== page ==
A lot of people will probably wonder why I didn’t say something publicly right away, but it would have been pointless. Even though I thought what was happening was wrong, doesn’t mean that it was illegal anyway.

© Jo Metson Scott

PP: What are your thoughts on the Iraq and Afghanistan wars, Jo? Was it wrong, justified, legal or illegal? Is your opinion of importance? Does it come through in the work? Or need to come through?

JMS: I was shocked when Tony Blair took my country to war. I couldn’t believe that he could go against the majority of the country’s wishes. I was shocked that he didn’t listen to the advice of the UN. Maybe it was naive of me, but that is how I felt. I think that is why I became interested in the soldiers stories. I had really believed in Tony Blair when he had come to power. I never would have dreamt he would have taken us into a war like Iraq. And that’s why I wondered how some soldiers must have felt. Many people join the military having complete faith in their government, so what happens if then the government goes into wars you think are wrong? As a soldier you have no choice.

People will always say. “You can’t have military that questions every order their given,” but on the flip side what if it was you? If it was you being asked to do something you felt in the bottom of you stomach was wrong? Something you felt went against everything you been taught? Do you ignore that feeling and carry out your contractual obligation or do you listen to your conscience?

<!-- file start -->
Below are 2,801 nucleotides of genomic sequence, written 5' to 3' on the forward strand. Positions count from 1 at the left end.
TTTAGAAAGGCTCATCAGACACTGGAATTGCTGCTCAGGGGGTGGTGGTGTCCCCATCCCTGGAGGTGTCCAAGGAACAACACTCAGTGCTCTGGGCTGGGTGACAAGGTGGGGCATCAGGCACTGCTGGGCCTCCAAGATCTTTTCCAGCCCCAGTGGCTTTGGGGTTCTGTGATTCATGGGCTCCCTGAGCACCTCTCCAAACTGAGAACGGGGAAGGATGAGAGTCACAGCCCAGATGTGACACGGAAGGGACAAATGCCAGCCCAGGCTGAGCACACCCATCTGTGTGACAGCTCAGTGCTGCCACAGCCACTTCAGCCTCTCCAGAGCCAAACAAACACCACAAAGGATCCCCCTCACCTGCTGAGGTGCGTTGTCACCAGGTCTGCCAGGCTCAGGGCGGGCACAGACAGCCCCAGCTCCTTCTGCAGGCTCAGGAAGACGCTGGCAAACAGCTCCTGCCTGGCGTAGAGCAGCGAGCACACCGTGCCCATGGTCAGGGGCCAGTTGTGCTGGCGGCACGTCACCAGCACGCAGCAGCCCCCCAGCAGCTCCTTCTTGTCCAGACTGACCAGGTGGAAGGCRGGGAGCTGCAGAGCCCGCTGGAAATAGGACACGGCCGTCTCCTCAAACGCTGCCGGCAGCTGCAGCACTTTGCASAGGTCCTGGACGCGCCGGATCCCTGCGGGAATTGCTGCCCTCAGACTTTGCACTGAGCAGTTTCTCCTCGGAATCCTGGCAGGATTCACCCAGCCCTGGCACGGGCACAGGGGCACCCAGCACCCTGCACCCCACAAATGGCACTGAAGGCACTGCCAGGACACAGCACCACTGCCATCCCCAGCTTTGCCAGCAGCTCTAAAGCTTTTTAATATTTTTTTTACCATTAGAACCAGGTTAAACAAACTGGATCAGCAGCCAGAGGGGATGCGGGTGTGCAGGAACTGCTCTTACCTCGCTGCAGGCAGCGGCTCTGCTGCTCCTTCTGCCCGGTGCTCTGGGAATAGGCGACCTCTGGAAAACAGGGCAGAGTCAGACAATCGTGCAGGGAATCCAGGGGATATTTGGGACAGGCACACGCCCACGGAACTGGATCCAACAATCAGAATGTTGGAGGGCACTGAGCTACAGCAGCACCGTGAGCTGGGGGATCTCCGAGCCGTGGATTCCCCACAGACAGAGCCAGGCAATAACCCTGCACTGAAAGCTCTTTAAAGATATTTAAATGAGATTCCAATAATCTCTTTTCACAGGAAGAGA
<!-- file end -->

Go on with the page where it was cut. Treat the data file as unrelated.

In the end I didn’t particularly want to look at the politics of the Iraq war (though a lot of issues are raised in the book). What I wanted to explore was how an individual deals with the doubts they have in times of war. I wanted to look at the more complicated issues affecting a soldier’s decision. There are so many other things that affect one ability to make a decision – commitments to colleagues, expectations of family, financial implications, confusions of loyalty and legality. The aim of the book was to explore the complexity of their situation. There wasn’t a right way or a wrong way of doing things.

PP: How does The Grey Line fit in with your other work? You’ve recently been in Sri Lanka, you hang out with Beth Orton. I mean, to me, all your work is gentle, warm and purposeful so I’m not asking about the style or aesthetics in The Grey Line, I’m asking about its purpose for you as an artist.